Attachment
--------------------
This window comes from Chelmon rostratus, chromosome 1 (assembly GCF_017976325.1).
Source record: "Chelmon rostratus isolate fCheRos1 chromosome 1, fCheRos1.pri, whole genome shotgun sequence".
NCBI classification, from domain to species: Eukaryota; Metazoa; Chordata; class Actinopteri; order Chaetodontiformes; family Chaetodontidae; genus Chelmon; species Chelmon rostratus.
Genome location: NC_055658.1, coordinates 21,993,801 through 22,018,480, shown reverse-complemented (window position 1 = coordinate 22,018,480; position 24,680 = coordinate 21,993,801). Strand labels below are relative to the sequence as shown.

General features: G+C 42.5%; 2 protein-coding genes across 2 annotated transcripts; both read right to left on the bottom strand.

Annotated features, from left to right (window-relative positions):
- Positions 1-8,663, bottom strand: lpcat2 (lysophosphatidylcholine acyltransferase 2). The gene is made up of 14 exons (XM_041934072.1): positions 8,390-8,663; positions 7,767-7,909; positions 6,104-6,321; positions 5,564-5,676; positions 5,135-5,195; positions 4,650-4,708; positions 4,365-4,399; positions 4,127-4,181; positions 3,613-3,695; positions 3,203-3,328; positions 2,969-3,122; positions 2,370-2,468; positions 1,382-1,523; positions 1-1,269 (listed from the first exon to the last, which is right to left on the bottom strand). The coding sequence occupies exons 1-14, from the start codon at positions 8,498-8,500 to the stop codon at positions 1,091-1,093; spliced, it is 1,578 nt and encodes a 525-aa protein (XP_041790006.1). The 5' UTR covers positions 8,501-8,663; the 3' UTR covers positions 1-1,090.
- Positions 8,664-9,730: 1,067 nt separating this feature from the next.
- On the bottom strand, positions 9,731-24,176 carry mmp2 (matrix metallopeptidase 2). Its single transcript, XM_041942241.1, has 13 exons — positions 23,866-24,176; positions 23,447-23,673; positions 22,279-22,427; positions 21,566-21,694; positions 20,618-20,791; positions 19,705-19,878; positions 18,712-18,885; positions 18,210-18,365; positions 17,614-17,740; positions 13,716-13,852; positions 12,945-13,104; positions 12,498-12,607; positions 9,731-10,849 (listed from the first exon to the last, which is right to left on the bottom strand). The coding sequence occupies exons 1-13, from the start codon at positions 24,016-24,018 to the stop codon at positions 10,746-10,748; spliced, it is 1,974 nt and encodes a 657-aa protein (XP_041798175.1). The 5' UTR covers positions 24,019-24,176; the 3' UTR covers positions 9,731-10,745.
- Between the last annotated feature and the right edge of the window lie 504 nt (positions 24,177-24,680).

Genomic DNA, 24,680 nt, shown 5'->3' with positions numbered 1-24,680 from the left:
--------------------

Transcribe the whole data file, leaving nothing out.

This window comes from Chelmon rostratus, chromosome 1 (assembly GCF_017976325.1).
Source record: "Chelmon rostratus isolate fCheRos1 chromosome 1, fCheRos1.pri, whole genome shotgun sequence".
NCBI classification, from domain to species: Eukaryota; Metazoa; Chordata; class Actinopteri; order Chaetodontiformes; family Chaetodontidae; genus Chelmon; species Chelmon rostratus.
Genome location: NC_055658.1, coordinates 21,993,801 through 22,018,480, shown reverse-complemented (window position 1 = coordinate 22,018,480; position 24,680 = coordinate 21,993,801). Strand labels below are relative to the sequence as shown.

General features: G+C 42.5%; 2 protein-coding genes across 2 annotated transcripts; both read right to left on the bottom strand.

Annotated features, from left to right (window-relative positions):
- Positions 1-8,663, bottom strand: lpcat2 (lysophosphatidylcholine acyltransferase 2). The gene is made up of 14 exons (XM_041934072.1): positions 8,390-8,663; positions 7,767-7,909; positions 6,104-6,321; positions 5,564-5,676; positions 5,135-5,195; positions 4,650-4,708; positions 4,365-4,399; positions 4,127-4,181; positions 3,613-3,695; positions 3,203-3,328; positions 2,969-3,122; positions 2,370-2,468; positions 1,382-1,523; positions 1-1,269 (listed from the first exon to the last, which is right to left on the bottom strand). The coding sequence occupies exons 1-14, from the start codon at positions 8,498-8,500 to the stop codon at positions 1,091-1,093; spliced, it is 1,578 nt and encodes a 525-aa protein (XP_041790006.1). The 5' UTR covers positions 8,501-8,663; the 3' UTR covers positions 1-1,090.
- Positions 8,664-9,730: 1,067 nt separating this feature from the next.
- On the bottom strand, positions 9,731-24,176 carry mmp2 (matrix metallopeptidase 2). Its single transcript, XM_041942241.1, has 13 exons — positions 23,866-24,176; positions 23,447-23,673; positions 22,279-22,427; positions 21,566-21,694; positions 20,618-20,791; positions 19,705-19,878; positions 18,712-18,885; positions 18,210-18,365; positions 17,614-17,740; positions 13,716-13,852; positions 12,945-13,104; positions 12,498-12,607; positions 9,731-10,849 (listed from the first exon to the last, which is right to left on the bottom strand). The coding sequence occupies exons 1-13, from the start codon at positions 24,016-24,018 to the stop codon at positions 10,746-10,748; spliced, it is 1,974 nt and encodes a 657-aa protein (XP_041798175.1). The 5' UTR covers positions 24,019-24,176; the 3' UTR covers positions 9,731-10,745.
- Between the last annotated feature and the right edge of the window lie 504 nt (positions 24,177-24,680).

Genomic DNA, 24,680 nt, shown 5'->3' with positions numbered 1-24,680 from the left: